As the story goes, one day, [John C.] Holliday [author of the paper, "Spontaneous Female Orgasms Triggered by the Smell of a Newly Found Tropical Dictyophora Desv. Species"]needed an x-ray, and ended up politely chit-chatting with the x-ray technician in Hilo on the Big Island of Hawai‘i. “She said ‘What do you do?’, and I said ‘I am a mushroom scientist’, and she went, ‘I have to ask you: my mother and I like to go out and sniff mushrooms. Do you think we are crazy?'”
She was reluctant to explain why she and her mother did this, but eventually, she admitted to Holliday that she got a kind of euphoric effect from the smell. “It did not sound real but worth looking into,” Holliday told me. “I talked them into taking me out on their little adventure, and a group of girls on Saturday morning and I went out to Lava Tree State Park and found them. Found one, that is it—they are not common. That one got used up. I took photographs of it, and I posted photographs all around that area, and I put a reward out for this.
The tripping balls coyotes of Marin county are a real thing. As I drive my daughter to school in the early mornings, this year, we have seen some odd, and entertaining coyote behavior!
Theory has been that local coyotes have been eating some mushrooms that make them trip out. Single coyotes have been running into traffic, inspecting cars that stop, and staring down drivers!
I guess there was some confusion, or concern, as to what kind of mushrooms could cause this?
Via the NBC Bay Area:
Read the rest
The Pacific Sun reported that coyotes in West Marin who have recently starred in bizarre confrontations with humans in cars may have eaten fly agaric mushrooms, which contain a psychoactive substance called muscimol.
The story went around the world, fueling tabloid headlines like "Coyotes are allegedly getting high on magic mushrooms" and "Coyotes tripping on magic mushrooms?"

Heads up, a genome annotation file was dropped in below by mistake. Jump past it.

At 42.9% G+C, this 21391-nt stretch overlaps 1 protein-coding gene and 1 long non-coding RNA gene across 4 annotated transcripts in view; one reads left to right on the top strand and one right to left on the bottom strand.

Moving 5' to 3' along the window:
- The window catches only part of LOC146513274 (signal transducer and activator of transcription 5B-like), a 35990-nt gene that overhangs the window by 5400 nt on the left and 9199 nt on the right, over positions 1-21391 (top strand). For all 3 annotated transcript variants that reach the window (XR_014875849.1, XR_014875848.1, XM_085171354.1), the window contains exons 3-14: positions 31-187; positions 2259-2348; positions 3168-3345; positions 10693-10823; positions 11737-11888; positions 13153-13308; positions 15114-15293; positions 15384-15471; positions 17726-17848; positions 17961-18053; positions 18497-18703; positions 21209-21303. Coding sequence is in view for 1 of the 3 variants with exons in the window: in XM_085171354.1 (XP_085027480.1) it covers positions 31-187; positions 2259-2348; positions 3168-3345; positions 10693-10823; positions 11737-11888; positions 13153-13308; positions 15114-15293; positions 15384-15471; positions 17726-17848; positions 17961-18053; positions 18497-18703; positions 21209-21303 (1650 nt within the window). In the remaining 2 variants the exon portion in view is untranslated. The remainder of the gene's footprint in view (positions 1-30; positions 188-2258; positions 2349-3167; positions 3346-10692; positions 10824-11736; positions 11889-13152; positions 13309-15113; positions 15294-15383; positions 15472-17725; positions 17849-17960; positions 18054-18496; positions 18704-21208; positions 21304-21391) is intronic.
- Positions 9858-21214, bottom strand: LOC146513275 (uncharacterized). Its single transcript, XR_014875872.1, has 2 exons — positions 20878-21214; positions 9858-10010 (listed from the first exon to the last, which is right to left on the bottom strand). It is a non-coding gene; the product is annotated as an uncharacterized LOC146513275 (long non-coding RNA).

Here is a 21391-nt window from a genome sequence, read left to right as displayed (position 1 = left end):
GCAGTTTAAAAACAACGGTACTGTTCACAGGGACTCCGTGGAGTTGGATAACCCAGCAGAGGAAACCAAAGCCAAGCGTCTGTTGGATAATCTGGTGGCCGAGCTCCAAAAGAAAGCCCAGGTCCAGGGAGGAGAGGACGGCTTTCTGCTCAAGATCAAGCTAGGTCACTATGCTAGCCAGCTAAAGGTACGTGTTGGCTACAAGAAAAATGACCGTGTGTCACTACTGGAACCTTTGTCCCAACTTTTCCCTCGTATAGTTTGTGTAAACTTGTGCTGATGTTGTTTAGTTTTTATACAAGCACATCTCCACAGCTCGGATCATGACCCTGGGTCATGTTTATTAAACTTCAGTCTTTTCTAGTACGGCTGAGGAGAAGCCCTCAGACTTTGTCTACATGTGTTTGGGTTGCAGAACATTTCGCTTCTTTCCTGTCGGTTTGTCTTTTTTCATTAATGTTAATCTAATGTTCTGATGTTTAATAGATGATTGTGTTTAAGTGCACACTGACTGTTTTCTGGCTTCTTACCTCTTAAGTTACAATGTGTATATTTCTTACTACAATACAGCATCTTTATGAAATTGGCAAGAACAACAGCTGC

While the fly agaric mushrooms have hallucinogenic properties, they aren't part of the group of fungi that commonly referred to as "magic mushrooms," which is slang for a popular recreational drug for humans. Magic mushrooms typically refer to mushrooms that contain a hallucinogenic substance called psylocybin.
Both can reportedly be found growing wild in the North Bay through the spring.
All of us who've held mushrooms and microphones at the same time have done this. And it's funny every time we do it.
[via] Read the rest
A few readers have expressed doubt about the orgasm-inducing mushroom I mentioned yesterday. It was in reference to an article titled, "Spontaneous Female Orgasms Triggered by the Smell of a Newly Found Tropical Dictyophora Desv. Species," which appeared in the International Journal of Medicinal Mushrooms (Vol 3. p. 162, 2001)
Here's a link to the PDF of the article. The article, written by John C. Holliday and Noah Soule of Next Laboratories and Aloha Medicinals in Hawaii says:
...there are significant sexual arousal characteristics present in the fetid odor of this unique mushroom. Indeed, nearly half of the female test subjects experienced spontaneous orgasms while smelling this mushroom.
None of our readers have, as far as I know, sniffed the mushroom, but they do know their way around Snopes, and they have kindly provided a link to the site's page, which says the mushroom's orgasmic power is UNPROVEN:
Read the rest
Our research did not turn up any other scientific studies about this orgasm-inducing and unnamed Dictyophora species, and the one extant study is itself a bit flimsy. Halliday and Soule conducted a “smell test” in 2001 involving 16 women and 20 men. Six women reportedly experienced spontaneous (but not “earth-shattering”) orgasms while smelling the fungus, and the other 10 (who received smaller doses) experienced an increase in heart rate. What caused the spontaneous orgasms? Halliday speculated that the fetid odor of the mushrooms may have had “hormonelike compounds present” that had some “similarity to human neurotransmitters released during sexual encounters.”
While Halliday’s study is certainly intriguing, it’s somewhat short of representing a rigorous scientific standard: it’s a single, decade-old study that was conducted with a very small sample group and published in a minor journal, one which has not since been replicated or vetted by other researchers in the scientific community.